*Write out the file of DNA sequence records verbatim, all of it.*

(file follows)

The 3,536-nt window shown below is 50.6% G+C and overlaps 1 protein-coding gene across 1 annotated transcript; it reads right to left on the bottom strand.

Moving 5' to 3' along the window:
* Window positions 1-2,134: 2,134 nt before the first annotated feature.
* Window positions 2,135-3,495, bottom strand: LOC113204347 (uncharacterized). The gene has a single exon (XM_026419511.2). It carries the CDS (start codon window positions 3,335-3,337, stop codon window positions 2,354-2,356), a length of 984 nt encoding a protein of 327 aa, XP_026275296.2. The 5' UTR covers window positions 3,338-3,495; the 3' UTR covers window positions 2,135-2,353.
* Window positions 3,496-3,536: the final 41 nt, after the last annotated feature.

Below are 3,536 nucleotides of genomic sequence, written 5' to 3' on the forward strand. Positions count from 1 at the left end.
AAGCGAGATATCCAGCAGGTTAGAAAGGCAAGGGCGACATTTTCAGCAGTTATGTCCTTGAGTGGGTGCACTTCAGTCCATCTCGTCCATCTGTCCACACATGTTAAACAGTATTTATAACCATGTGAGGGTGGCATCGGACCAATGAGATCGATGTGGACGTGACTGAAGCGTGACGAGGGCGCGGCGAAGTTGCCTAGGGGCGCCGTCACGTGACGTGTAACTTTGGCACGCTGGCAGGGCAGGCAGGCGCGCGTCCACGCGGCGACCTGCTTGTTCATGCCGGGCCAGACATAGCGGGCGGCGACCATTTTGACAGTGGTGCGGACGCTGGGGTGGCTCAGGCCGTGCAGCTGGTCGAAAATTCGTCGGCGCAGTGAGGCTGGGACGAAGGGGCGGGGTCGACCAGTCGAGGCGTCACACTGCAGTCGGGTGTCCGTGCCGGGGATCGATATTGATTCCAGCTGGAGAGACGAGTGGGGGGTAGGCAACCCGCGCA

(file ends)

The 3,536-nt window shown below is 50.6% G+C and overlaps 1 protein-coding gene across 1 annotated transcript; it reads right to left on the bottom strand.

Moving 5' to 3' along the window:
* Window positions 1-2,134: 2,134 nt before the first annotated feature.
* Window positions 2,135-3,495, bottom strand: LOC113204347 (uncharacterized). The gene has a single exon (XM_026419511.2). It carries the CDS (start codon window positions 3,335-3,337, stop codon window positions 2,354-2,356), a length of 984 nt encoding a protein of 327 aa, XP_026275296.2. The 5' UTR covers window positions 3,338-3,495; the 3' UTR covers window positions 2,135-2,353.
* Window positions 3,496-3,536: the final 41 nt, after the last annotated feature.

Below are 3,536 nucleotides of genomic sequence, written 5' to 3' on the forward strand. Positions count from 1 at the left end.
AAGCGAGATATCCAGCAGGTTAGAAAGGCAAGGGCGACATTTTCAGCAGTTATGTCCTTGAGTGGGTGCACTTCAGTCCATCTCGTCCATCTGTCCACACATGTTAAACAGTATTTATAACCATGTGAGGGTGGCATCGGACCAATGAGATCGATGTGGACGTGACTGAAGCGTGACGAGGGCGCGGCGAAGTTGCCTAGGGGCGCCGTCACGTGACGTGTAACTTTGGCACGCTGGCAGGGCAGGCAGGCGCGCGTCCACGCGGCGACCTGCTTGTTCATGCCGGGCCAGACATAGCGGGCGGCGACCATTTTGACAGTGGTGCGGACGCTGGGGTGGCTCAGGCCGTGCAGCTGGTCGAAAATTCGTCGGCGCAGTGAGGCTGGGACGAAGGGGCGGGGTCGACCAGTCGAGGCGTCACACTGCAGTCGGGTGTCCGTGCCGGGGATCGATATTGATTCCAGCTGGAGAGACGAGTGGGGGGTAGGCAACCCGCGCA